I don't know what Atiyah-Macdonald were thinking, but I can tell you a theorem which is attributed to Serre (correctly, I think), and is relevant to this question.

Let $M$ be a finitely-generated graded $k[x_0, x_1, \ldots, x_n]$ module. Let $H^0(M)$, $H^1(M)$, ..., $H^n(M)$ be the local cohomology modules of $M$ with respect to the maximal ideal $\langle x_0,\ldots, x_n \rangle$. These are graded modules which satisfy the following properties:

**Theorem:** For *all* integers $d$, the function
$$\dim M_d - \sum_{r=0}^n (-1)^r \dim H^r(M)_d$$
is polynomial in $d$.

**Theorem (Serre vanishing)** For $d$ sufficiently large, $H^r(M)_d=0$.

So Serre vanishing separates Hilbert's theorem into two parts: A certain function is a polynomial for all $d$, and that function is equal to the Hilbert function for large $d$.

I'm presenting this using the language of commutative algebra, which I don't think is the language Serre used. In sheaf cohomology language, let $\mathcal{M}$ be the sheaf on $\mathbb{P}^{n-1}$ corresponding to $M$ and let $\mathcal{H}^r(M) = \bigoplus_{d=-\infty}^{\infty} H^r(\mathbb{P}^{n-1}, \mathcal{M} \otimes \mathcal{O}(-d))$. Then the relation between sheaf cohomology and local cohomology is that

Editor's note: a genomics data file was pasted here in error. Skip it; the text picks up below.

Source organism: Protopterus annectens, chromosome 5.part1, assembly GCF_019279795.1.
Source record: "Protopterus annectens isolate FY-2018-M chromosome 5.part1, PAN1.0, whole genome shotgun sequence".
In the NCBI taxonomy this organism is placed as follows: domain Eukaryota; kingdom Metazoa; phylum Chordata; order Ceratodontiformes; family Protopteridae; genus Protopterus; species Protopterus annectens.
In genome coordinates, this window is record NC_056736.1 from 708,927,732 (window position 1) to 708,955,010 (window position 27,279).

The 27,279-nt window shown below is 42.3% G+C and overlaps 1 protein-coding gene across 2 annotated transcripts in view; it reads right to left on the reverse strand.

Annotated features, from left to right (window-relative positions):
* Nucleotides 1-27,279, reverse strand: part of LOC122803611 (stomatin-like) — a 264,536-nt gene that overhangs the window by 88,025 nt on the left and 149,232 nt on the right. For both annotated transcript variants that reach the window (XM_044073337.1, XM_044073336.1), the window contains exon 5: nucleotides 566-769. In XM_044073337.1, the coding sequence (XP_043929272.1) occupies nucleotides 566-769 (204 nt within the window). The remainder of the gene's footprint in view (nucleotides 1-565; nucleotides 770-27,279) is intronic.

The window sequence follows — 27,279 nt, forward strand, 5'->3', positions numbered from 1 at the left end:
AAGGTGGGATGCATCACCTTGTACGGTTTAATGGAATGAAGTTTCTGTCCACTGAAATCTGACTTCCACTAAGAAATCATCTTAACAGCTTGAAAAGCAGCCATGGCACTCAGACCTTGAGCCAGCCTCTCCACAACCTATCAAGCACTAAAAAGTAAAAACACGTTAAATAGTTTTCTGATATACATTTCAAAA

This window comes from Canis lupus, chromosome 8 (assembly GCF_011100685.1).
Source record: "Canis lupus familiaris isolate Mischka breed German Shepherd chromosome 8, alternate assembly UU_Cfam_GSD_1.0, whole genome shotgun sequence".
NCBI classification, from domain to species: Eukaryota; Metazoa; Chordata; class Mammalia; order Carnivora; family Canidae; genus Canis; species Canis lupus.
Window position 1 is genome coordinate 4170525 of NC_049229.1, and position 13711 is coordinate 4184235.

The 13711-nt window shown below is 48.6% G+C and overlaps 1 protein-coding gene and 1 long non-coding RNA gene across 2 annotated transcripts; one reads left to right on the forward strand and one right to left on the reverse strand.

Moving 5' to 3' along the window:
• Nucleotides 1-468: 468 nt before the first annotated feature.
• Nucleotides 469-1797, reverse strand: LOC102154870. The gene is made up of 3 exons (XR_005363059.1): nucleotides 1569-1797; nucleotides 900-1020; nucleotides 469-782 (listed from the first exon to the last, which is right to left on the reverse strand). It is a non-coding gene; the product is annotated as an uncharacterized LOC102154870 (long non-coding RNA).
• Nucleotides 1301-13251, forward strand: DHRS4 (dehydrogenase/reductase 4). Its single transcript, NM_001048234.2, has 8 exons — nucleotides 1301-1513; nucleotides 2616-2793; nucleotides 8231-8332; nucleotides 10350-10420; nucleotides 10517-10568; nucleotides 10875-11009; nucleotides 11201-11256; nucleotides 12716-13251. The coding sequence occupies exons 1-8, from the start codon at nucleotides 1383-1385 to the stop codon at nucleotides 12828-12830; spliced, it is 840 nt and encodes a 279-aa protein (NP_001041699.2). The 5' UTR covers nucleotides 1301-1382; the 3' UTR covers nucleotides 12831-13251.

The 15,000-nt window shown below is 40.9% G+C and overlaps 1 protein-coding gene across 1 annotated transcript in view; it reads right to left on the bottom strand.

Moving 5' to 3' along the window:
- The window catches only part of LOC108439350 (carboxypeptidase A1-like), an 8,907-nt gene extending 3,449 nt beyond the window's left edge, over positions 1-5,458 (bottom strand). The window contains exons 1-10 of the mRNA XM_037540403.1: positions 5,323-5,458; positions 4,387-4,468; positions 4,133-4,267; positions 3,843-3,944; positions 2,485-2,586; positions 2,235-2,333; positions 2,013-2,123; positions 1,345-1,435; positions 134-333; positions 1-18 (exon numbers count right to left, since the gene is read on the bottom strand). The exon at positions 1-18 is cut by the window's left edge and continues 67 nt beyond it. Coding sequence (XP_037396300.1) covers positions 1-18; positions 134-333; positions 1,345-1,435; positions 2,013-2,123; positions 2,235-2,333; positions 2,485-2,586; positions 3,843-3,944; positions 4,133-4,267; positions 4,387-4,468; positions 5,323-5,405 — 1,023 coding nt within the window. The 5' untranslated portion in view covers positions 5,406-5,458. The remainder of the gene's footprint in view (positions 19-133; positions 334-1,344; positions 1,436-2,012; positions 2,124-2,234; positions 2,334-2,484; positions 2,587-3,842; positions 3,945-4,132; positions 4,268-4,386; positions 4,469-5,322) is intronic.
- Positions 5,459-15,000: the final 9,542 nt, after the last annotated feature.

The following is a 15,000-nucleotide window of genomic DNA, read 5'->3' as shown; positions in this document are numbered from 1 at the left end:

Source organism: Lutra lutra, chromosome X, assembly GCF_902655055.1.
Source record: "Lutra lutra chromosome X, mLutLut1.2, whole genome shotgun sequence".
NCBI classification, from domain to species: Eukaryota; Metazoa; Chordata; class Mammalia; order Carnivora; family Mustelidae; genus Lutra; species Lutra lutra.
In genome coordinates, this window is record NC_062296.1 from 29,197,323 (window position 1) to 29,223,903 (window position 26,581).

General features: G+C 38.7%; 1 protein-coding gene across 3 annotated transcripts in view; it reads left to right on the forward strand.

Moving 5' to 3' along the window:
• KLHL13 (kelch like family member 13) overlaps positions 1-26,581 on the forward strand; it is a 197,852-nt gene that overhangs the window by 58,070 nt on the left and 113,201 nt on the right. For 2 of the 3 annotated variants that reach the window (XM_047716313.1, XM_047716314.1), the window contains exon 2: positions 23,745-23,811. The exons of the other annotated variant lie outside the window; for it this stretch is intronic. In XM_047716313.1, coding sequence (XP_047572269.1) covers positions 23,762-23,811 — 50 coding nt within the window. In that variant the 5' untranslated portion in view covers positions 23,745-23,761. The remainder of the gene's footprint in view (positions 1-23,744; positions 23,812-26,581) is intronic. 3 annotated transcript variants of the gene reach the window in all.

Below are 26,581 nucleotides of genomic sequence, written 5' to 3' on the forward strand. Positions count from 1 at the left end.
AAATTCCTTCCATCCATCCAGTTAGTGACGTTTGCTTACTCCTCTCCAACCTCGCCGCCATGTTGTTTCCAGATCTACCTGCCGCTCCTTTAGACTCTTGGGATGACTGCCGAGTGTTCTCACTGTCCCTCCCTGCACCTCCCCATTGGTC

$$\mathcal{H}^r(M) \cong H^{r+1}(M)$$
for $r \geq 1$ and there is a short exact sequence
$$0 \to H^0(M) \to M \to \mathcal{H}^0(M) \to H^1(M) \to 0.$$
In this language, Serre vanishing says that, for $d$ large, $\mathcal{H}^r(M)_d=0$ for $r>0$ and $M_d \cong \mathcal{H}^0(M)_d$; this is how the result is usually stated.
The first theorem in this language is that $\dim \sum_{r=0}^{n-1} (-1)^r \mathcal{H}^r(M)_d$ is a polynomial in $d$.

humour: Mariano understood the humour in my post (I am Jean-Pierre's nephew, and very proud to have such a reknowned mathematician in my family), but apparently Ralph didn't. Whence Mariano's comment about whether humour is soluble in internet. – Denis Serre Jun 19 '12 at 8:04